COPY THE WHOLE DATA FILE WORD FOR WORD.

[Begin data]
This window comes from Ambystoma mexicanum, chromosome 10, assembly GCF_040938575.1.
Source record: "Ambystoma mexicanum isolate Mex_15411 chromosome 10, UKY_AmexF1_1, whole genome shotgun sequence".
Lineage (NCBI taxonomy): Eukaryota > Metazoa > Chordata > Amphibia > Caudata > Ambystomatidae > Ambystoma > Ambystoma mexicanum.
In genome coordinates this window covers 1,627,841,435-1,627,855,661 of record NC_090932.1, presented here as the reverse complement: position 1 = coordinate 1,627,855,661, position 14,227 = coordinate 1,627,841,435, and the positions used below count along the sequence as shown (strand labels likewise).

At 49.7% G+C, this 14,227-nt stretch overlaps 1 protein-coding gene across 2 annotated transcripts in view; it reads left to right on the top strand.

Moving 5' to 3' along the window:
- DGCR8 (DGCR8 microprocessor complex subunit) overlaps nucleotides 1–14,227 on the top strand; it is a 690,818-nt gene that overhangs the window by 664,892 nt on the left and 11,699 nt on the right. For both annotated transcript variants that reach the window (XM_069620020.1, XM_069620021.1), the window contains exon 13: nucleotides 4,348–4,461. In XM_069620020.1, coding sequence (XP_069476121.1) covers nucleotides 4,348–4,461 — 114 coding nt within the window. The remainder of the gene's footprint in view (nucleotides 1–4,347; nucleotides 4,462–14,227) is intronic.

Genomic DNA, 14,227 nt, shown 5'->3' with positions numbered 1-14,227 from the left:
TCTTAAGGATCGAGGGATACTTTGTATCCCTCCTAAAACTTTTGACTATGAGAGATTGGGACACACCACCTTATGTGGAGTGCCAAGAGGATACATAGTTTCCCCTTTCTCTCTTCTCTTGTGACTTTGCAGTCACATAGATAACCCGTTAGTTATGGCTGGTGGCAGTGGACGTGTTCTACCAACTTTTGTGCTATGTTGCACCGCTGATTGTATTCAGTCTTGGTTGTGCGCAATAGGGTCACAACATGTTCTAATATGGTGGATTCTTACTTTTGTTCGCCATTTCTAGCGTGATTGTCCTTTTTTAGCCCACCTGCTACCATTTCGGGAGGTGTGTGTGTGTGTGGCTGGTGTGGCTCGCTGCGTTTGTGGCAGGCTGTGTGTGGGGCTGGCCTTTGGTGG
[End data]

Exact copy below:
This window comes from Ambystoma mexicanum, chromosome 10, assembly GCF_040938575.1.
Source record: "Ambystoma mexicanum isolate Mex_15411 chromosome 10, UKY_AmexF1_1, whole genome shotgun sequence".
Lineage (NCBI taxonomy): Eukaryota > Metazoa > Chordata > Amphibia > Caudata > Ambystomatidae > Ambystoma > Ambystoma mexicanum.
In genome coordinates this window covers 1,627,841,435-1,627,855,661 of record NC_090932.1, presented here as the reverse complement: position 1 = coordinate 1,627,855,661, position 14,227 = coordinate 1,627,841,435, and the positions used below count along the sequence as shown (strand labels likewise).

At 49.7% G+C, this 14,227-nt stretch overlaps 1 protein-coding gene across 2 annotated transcripts in view; it reads left to right on the top strand.

Moving 5' to 3' along the window:
- DGCR8 (DGCR8 microprocessor complex subunit) overlaps nucleotides 1–14,227 on the top strand; it is a 690,818-nt gene that overhangs the window by 664,892 nt on the left and 11,699 nt on the right. For both annotated transcript variants that reach the window (XM_069620020.1, XM_069620021.1), the window contains exon 13: nucleotides 4,348–4,461. In XM_069620020.1, coding sequence (XP_069476121.1) covers nucleotides 4,348–4,461 — 114 coding nt within the window. The remainder of the gene's footprint in view (nucleotides 1–4,347; nucleotides 4,462–14,227) is intronic.

Genomic DNA, 14,227 nt, shown 5'->3' with positions numbered 1-14,227 from the left:
TCTTAAGGATCGAGGGATACTTTGTATCCCTCCTAAAACTTTTGACTATGAGAGATTGGGACACACCACCTTATGTGGAGTGCCAAGAGGATACATAGTTTCCCCTTTCTCTCTTCTCTTGTGACTTTGCAGTCACATAGATAACCCGTTAGTTATGGCTGGTGGCAGTGGACGTGTTCTACCAACTTTTGTGCTATGTTGCACCGCTGATTGTATTCAGTCTTGGTTGTGCGCAATAGGGTCACAACATGTTCTAATATGGTGGATTCTTACTTTTGTTCGCCATTTCTAGCGTGATTGTCCTTTTTTAGCCCACCTGCTACCATTTCGGGAGGTGTGTGTGTGTGTGGCTGGTGTGGCTCGCTGCGTTTGTGGCAGGCTGTGTGTGGGGCTGGCCTTTGGTGG